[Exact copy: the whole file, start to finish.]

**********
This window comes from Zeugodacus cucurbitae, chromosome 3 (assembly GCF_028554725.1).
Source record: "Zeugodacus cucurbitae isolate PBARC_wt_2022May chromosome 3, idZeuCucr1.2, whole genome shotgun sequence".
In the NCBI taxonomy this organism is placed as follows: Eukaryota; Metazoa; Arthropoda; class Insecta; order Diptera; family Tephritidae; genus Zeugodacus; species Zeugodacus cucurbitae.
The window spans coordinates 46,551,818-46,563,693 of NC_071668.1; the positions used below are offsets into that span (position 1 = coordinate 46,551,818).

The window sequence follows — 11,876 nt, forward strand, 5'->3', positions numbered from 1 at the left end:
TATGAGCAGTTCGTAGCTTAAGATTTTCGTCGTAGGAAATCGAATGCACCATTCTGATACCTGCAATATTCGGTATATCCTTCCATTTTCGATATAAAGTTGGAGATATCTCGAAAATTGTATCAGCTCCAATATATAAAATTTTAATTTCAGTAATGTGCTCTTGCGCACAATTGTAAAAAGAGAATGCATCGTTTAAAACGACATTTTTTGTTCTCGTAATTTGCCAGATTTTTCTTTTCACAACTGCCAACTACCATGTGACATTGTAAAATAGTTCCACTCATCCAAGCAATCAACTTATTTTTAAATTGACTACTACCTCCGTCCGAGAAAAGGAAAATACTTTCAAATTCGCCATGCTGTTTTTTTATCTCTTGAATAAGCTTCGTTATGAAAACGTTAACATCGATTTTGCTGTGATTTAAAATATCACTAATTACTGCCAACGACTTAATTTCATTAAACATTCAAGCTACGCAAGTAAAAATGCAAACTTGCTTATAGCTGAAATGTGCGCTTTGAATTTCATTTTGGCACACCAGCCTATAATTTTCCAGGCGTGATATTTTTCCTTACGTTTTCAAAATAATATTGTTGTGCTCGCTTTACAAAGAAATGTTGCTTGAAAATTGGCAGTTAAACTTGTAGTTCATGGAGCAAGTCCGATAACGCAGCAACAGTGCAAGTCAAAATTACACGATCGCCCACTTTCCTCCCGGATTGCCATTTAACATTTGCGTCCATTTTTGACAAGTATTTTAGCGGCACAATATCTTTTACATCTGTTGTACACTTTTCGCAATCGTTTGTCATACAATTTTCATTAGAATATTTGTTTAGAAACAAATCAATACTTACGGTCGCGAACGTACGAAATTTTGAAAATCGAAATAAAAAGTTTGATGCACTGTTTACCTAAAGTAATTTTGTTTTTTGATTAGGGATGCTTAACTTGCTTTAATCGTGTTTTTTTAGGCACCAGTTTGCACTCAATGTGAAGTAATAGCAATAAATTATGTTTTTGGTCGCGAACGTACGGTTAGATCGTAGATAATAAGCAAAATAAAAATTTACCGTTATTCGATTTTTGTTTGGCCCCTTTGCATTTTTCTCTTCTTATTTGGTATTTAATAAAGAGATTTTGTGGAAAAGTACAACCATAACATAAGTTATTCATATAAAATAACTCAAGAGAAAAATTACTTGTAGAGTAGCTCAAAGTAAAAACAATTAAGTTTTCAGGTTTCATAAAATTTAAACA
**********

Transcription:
This window comes from Zeugodacus cucurbitae, chromosome 3 (assembly GCF_028554725.1).
Source record: "Zeugodacus cucurbitae isolate PBARC_wt_2022May chromosome 3, idZeuCucr1.2, whole genome shotgun sequence".
In the NCBI taxonomy this organism is placed as follows: Eukaryota; Metazoa; Arthropoda; class Insecta; order Diptera; family Tephritidae; genus Zeugodacus; species Zeugodacus cucurbitae.
The window spans coordinates 46,551,818-46,563,693 of NC_071668.1; the positions used below are offsets into that span (position 1 = coordinate 46,551,818).

The window sequence follows — 11,876 nt, forward strand, 5'->3', positions numbered from 1 at the left end:
TATGAGCAGTTCGTAGCTTAAGATTTTCGTCGTAGGAAATCGAATGCACCATTCTGATACCTGCAATATTCGGTATATCCTTCCATTTTCGATATAAAGTTGGAGATATCTCGAAAATTGTATCAGCTCCAATATATAAAATTTTAATTTCAGTAATGTGCTCTTGCGCACAATTGTAAAAAGAGAATGCATCGTTTAAAACGACATTTTTTGTTCTCGTAATTTGCCAGATTTTTCTTTTCACAACTGCCAACTACCATGTGACATTGTAAAATAGTTCCACTCATCCAAGCAATCAACTTATTTTTAAATTGACTACTACCTCCGTCCGAGAAAAGGAAAATACTTTCAAATTCGCCATGCTGTTTTTTTATCTCTTGAATAAGCTTCGTTATGAAAACGTTAACATCGATTTTGCTGTGATTTAAAATATCACTAATTACTGCCAACGACTTAATTTCATTAAACATTCAAGCTACGCAAGTAAAAATGCAAACTTGCTTATAGCTGAAATGTGCGCTTTGAATTTCATTTTGGCACACCAGCCTATAATTTTCCAGGCGTGATATTTTTCCTTACGTTTTCAAAATAATATTGTTGTGCTCGCTTTACAAAGAAATGTTGCTTGAAAATTGGCAGTTAAACTTGTAGTTCATGGAGCAAGTCCGATAACGCAGCAACAGTGCAAGTCAAAATTACACGATCGCCCACTTTCCTCCCGGATTGCCATTTAACATTTGCGTCCATTTTTGACAAGTATTTTAGCGGCACAATATCTTTTACATCTGTTGTACACTTTTCGCAATCGTTTGTCATACAATTTTCATTAGAATATTTGTTTAGAAACAAATCAATACTTACGGTCGCGAACGTACGAAATTTTGAAAATCGAAATAAAAAGTTTGATGCACTGTTTACCTAAAGTAATTTTGTTTTTTGATTAGGGATGCTTAACTTGCTTTAATCGTGTTTTTTTAGGCACCAGTTTGCACTCAATGTGAAGTAATAGCAATAAATTATGTTTTTGGTCGCGAACGTACGGTTAGATCGTAGATAATAAGCAAAATAAAAATTTACCGTTATTCGATTTTTGTTTGGCCCCTTTGCATTTTTCTCTTCTTATTTGGTATTTAATAAAGAGATTTTGTGGAAAAGTACAACCATAACATAAGTTATTCATATAAAATAACTCAAGAGAAAAATTACTTGTAGAGTAGCTCAAAGTAAAAACAATTAAGTTTTCAGGTTTCATAAAATTTAAACA